This is a surreal and quite horrifying legend involving a beautiful human girl and a scary lovesick horse. One day Can Nü’s father disappeared. Her mother was so devastated that she offered her own daughter Can Nü in marriage as a reward for his safe return.
As soon as she said this, their horse unexpectedly bolted off. It returned a few hours later bearing the missing father. Hooray, he was back! The mother was overjoyed at his return – but there was a problem. The horse was now trotting around with a very expectant gleam in its eye.
Yes, the horse had the hots for Can Nü, but she was not really into it. The girl spurned the horse, the horse sulked, the father skinned the horse, and the girl laughed at the remains of the horse.
As she was teasing the dead animal, the horse skin rose up in a truly horrifying manner, grabbed her and whisked her off.
The father later found both girl and horse dangling from a mulberry tree wrapped in a mummifying cocoon. This, according to the legend, is where silkworms come from. We will never touch silk again.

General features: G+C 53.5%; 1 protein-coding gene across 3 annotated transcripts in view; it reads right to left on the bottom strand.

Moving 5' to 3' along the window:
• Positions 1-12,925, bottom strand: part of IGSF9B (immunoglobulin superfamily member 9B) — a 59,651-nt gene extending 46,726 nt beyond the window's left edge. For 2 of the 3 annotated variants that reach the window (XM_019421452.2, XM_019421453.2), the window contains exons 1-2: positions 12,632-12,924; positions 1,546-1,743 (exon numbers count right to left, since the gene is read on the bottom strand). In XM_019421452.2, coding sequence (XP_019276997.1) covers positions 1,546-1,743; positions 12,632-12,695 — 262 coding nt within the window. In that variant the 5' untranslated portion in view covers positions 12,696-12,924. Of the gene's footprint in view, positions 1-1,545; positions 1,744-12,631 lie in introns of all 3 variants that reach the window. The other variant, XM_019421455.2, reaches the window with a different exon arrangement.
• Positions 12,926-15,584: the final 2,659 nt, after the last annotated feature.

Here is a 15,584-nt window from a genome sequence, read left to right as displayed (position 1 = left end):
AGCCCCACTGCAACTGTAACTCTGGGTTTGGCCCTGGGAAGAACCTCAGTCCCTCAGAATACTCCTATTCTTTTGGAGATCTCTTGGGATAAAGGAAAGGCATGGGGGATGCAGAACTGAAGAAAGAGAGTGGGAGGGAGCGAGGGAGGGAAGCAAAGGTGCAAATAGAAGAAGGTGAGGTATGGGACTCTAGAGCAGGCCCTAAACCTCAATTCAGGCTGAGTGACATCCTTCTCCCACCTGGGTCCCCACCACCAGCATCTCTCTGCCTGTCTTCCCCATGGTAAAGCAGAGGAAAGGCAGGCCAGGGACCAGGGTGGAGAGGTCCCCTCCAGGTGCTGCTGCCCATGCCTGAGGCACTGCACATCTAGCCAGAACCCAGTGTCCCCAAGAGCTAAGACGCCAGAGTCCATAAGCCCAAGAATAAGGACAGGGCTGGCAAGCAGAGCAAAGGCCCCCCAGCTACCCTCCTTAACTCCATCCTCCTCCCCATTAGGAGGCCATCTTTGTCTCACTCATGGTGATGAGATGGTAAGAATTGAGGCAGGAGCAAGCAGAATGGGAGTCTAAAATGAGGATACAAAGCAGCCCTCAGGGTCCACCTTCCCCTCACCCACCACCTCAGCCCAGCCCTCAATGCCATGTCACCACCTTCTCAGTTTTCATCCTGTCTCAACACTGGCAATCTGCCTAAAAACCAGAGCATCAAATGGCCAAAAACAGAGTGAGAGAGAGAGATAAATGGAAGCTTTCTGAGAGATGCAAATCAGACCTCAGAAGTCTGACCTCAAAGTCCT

Meanwhile Can Nü became a proper Silk Goddess. As well as weaving silken robes she might even have woven the very clouds themselves. She is known as the Horse-Head Lady due to silkworms having extremely horsey faces. Silky but not sulky we hope.
She also seems to be mentioned in a few obscure places under various (possibly mangled) names such as Sien Tsan. This could be a case of mistaken identity with Can Nü or Leizu due to pesky Wade-Giles translations. Anything is possible when the computer crashes while you’re writing up your notes.
Can Nü is also sometimes mentioned as the wife of Shennong. We are taking all these notions with a pinch of silk. It was hard enough swallowing the love-sick horse.
Can Nü Facts and Figures
Name: Can Nü
Pronunciation: Coming soon
Alternative names: Can Mu, Mat'ou Niang, Matou Niang, Sien Tsan, Sien Tsang, Sien-T'sang, Ts'an Nü, Xian Can
Celebration or Feast Day: Unknown at present
In charge of: Silk and Silkworms
Area of expertise: Silkworms
Good/Evil Rating: NEUTRAL, may not care
Popularity index: 1828
Cite this article
Here's the info you need to cite this page. Just copy the text in the box below.
Article last revised on April 21, 2019 by the Godchecker data dwarves.
Editors: Peter J. Allen, Chas Saunders
References: Coming soon.